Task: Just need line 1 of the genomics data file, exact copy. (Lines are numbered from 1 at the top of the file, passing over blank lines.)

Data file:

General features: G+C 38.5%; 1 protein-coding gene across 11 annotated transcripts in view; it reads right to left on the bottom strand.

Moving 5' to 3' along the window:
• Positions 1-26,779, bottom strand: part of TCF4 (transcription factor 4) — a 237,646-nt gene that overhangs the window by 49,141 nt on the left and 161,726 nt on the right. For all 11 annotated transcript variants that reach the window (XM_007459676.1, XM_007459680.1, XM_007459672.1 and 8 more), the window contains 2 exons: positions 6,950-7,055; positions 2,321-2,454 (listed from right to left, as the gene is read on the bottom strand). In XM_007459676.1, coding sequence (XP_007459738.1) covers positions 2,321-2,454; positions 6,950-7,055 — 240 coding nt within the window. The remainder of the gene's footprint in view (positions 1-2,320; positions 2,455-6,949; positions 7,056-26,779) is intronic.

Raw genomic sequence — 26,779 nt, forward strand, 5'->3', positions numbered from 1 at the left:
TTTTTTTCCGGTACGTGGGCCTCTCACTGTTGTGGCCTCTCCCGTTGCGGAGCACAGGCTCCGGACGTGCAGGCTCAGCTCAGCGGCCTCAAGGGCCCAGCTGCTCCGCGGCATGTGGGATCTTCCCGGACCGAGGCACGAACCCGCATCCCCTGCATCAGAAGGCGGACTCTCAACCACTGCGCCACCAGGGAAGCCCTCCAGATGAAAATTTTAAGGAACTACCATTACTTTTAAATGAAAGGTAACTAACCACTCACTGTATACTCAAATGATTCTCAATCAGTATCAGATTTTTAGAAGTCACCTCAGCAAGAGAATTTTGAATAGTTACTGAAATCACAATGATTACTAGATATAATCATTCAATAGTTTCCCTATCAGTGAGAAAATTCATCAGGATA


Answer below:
General features: G+C 38.5%; 1 protein-coding gene across 11 annotated transcripts in view; it reads right to left on the bottom strand.